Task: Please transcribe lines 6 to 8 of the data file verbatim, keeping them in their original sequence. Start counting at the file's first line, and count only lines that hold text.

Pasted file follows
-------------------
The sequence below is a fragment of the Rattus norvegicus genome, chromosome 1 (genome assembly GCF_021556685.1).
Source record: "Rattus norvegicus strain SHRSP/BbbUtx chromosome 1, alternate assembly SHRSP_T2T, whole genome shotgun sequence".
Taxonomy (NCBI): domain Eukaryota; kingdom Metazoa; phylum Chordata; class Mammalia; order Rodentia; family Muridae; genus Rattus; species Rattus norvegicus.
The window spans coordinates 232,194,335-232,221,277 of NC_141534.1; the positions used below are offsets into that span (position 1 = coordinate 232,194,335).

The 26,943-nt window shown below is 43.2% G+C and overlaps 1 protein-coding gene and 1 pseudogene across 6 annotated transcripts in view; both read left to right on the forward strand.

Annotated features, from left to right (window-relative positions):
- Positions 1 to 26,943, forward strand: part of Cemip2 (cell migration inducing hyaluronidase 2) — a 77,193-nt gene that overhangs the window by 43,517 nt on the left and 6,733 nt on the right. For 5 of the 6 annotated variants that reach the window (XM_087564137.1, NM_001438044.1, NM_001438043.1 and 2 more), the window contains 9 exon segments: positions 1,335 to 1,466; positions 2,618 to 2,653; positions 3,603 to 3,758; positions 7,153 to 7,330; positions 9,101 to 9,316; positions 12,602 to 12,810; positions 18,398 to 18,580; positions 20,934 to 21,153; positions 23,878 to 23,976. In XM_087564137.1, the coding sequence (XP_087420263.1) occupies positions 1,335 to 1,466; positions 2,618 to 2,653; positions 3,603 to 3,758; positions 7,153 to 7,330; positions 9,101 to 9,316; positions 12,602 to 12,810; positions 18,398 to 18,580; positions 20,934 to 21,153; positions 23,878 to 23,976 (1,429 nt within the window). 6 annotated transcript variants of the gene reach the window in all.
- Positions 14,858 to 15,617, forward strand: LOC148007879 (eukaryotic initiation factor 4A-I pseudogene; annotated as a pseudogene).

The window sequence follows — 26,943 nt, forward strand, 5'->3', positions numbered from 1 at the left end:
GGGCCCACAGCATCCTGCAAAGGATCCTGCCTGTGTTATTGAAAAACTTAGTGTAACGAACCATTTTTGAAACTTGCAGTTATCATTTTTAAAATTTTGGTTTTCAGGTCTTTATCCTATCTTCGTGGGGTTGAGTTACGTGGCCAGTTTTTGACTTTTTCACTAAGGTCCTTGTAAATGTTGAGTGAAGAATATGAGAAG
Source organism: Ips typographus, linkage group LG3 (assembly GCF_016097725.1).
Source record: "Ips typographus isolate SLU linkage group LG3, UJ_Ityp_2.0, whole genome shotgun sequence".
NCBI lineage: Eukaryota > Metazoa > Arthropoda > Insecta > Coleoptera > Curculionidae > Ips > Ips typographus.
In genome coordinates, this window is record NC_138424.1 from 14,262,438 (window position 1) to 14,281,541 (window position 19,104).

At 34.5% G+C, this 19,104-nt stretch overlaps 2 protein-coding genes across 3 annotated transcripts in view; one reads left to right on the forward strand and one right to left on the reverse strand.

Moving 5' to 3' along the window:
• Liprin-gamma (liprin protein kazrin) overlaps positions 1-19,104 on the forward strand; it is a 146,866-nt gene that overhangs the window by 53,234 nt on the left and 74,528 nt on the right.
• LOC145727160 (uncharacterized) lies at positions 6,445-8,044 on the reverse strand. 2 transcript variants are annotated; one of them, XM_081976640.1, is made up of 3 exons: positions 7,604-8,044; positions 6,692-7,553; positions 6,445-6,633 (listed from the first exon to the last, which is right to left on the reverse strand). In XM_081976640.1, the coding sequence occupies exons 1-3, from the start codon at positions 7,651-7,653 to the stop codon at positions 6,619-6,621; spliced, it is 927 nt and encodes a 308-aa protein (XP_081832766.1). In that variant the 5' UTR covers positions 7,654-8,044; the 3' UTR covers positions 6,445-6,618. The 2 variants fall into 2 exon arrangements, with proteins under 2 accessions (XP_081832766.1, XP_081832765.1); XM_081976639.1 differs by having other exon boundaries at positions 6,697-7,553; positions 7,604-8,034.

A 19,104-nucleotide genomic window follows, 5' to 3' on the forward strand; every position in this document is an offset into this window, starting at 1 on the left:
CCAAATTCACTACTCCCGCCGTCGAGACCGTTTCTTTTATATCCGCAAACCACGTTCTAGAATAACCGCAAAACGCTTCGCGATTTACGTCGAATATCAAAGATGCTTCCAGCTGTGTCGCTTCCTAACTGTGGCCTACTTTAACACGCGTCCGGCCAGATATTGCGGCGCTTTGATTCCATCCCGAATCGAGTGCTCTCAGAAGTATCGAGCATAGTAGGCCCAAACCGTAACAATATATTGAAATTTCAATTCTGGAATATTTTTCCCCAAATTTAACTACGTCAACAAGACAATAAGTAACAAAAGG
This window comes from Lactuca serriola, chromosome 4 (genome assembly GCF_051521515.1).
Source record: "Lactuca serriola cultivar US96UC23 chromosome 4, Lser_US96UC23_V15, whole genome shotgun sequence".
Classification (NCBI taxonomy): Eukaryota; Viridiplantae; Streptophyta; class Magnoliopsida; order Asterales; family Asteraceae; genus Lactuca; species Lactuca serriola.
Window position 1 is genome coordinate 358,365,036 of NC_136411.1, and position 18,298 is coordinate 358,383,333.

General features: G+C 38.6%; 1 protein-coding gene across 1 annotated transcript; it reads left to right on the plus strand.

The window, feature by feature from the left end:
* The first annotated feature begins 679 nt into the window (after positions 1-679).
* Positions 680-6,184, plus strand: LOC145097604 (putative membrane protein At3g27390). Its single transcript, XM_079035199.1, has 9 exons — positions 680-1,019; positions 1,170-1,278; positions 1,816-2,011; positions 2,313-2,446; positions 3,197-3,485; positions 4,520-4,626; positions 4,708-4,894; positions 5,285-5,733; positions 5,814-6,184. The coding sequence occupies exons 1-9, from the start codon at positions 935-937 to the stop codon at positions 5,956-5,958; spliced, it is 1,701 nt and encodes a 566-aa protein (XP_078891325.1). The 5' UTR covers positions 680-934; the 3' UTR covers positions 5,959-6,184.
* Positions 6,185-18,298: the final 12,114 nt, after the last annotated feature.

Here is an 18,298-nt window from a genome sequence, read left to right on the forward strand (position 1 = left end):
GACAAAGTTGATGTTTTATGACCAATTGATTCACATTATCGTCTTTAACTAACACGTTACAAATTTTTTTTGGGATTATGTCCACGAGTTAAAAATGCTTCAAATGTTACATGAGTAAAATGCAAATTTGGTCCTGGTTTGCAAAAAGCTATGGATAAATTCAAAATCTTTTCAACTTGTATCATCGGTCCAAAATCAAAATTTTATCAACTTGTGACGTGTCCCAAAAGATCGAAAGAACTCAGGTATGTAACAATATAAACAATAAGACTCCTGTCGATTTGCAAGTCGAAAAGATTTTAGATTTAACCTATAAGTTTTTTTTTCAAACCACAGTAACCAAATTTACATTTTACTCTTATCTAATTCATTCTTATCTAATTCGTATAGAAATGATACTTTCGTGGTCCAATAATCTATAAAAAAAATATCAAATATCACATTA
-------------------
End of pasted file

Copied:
Annotated features, from left to right (window-relative positions):
- Positions 1 to 26,943, forward strand: part of Cemip2 (cell migration inducing hyaluronidase 2) — a 77,193-nt gene that overhangs the window by 43,517 nt on the left and 6,733 nt on the right. For 5 of the 6 annotated variants that reach the window (XM_087564137.1, NM_001438044.1, NM_001438043.1 and 2 more), the window contains 9 exon segments: positions 1,335 to 1,466; positions 2,618 to 2,653; positions 3,603 to 3,758; positions 7,153 to 7,330; positions 9,101 to 9,316; positions 12,602 to 12,810; positions 18,398 to 18,580; positions 20,934 to 21,153; positions 23,878 to 23,976. In XM_087564137.1, the coding sequence (XP_087420263.1) occupies positions 1,335 to 1,466; positions 2,618 to 2,653; positions 3,603 to 3,758; positions 7,153 to 7,330; positions 9,101 to 9,316; positions 12,602 to 12,810; positions 18,398 to 18,580; positions 20,934 to 21,153; positions 23,878 to 23,976 (1,429 nt within the window). 6 annotated transcript variants of the gene reach the window in all.
- Positions 14,858 to 15,617, forward strand: LOC148007879 (eukaryotic initiation factor 4A-I pseudogene; annotated as a pseudogene).